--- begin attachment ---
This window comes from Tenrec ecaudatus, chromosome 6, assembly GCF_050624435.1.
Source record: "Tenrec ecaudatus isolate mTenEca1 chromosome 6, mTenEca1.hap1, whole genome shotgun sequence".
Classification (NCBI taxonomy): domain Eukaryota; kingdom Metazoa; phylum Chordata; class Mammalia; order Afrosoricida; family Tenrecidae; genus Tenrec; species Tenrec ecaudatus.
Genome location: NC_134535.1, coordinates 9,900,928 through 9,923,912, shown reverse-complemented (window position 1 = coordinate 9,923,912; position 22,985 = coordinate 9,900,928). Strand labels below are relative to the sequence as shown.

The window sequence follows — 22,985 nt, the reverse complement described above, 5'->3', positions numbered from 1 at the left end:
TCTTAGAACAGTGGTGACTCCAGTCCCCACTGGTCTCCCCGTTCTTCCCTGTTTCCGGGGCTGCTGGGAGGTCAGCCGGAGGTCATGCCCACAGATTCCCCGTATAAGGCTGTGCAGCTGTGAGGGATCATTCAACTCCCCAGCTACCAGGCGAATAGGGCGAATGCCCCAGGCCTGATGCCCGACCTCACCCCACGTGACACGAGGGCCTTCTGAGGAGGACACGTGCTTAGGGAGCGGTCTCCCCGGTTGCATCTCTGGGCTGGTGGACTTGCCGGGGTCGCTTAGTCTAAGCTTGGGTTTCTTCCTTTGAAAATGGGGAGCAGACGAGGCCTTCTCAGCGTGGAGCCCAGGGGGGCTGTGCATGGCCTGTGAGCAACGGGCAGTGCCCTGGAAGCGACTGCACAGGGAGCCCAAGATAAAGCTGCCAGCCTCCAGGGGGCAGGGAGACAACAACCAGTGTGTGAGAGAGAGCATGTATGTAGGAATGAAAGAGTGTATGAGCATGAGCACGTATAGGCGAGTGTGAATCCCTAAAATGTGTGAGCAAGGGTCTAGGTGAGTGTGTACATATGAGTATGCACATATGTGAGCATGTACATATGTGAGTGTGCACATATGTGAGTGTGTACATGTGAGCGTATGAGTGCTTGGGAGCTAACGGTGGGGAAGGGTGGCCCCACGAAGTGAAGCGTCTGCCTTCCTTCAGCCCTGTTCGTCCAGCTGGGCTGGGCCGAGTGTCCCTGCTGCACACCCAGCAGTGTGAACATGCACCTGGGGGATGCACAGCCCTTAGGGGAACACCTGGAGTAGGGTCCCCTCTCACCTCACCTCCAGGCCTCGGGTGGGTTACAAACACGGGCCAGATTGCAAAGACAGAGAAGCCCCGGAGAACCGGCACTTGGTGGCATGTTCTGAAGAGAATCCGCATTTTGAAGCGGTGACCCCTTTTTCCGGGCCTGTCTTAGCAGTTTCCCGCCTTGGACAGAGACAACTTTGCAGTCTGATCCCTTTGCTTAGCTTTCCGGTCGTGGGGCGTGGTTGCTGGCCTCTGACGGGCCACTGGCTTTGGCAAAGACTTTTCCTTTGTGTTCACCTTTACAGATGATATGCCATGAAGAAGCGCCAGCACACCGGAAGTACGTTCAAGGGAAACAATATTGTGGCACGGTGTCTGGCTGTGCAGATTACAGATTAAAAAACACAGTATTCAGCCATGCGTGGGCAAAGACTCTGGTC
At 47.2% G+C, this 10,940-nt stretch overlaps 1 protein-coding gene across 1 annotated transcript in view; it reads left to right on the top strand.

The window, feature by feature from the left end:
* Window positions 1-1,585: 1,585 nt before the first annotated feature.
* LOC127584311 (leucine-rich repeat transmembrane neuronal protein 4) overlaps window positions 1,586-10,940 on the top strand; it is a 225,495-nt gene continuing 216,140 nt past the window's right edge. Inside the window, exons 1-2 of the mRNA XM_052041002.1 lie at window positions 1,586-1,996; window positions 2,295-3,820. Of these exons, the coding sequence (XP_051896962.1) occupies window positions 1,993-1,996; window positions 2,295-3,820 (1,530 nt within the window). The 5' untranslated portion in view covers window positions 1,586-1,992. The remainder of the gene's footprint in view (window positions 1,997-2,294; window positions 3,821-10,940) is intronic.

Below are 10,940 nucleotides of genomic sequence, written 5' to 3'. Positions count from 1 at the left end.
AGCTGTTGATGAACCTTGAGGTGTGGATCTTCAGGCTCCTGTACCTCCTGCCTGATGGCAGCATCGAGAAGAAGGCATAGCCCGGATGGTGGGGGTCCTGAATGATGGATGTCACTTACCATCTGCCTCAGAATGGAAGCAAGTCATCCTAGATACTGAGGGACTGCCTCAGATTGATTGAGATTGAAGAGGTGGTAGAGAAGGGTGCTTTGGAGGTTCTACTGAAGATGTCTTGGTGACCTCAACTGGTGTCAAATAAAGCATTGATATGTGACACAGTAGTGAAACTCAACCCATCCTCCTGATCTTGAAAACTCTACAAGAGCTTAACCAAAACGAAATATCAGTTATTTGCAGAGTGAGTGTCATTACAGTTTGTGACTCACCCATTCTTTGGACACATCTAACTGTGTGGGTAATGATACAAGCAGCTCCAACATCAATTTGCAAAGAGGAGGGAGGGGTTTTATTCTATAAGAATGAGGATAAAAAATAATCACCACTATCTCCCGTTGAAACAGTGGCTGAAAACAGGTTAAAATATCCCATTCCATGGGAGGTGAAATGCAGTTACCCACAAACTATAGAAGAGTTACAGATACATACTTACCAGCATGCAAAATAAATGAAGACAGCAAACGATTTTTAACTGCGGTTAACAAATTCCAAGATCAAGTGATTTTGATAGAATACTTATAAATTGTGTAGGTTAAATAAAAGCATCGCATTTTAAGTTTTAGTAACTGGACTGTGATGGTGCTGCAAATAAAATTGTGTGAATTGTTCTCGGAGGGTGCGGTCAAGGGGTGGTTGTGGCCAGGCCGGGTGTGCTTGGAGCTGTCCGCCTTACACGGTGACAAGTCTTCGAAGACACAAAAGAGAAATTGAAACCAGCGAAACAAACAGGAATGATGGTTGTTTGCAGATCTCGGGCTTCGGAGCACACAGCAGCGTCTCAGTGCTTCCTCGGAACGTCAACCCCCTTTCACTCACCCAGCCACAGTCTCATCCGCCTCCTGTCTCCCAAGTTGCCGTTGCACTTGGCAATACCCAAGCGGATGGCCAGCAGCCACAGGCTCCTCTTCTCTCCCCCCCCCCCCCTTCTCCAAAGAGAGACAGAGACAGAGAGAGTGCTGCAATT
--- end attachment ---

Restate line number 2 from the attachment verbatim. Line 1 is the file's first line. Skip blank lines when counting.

Source record: "Tenrec ecaudatus isolate mTenEca1 chromosome 6, mTenEca1.hap1, whole genome shotgun sequence".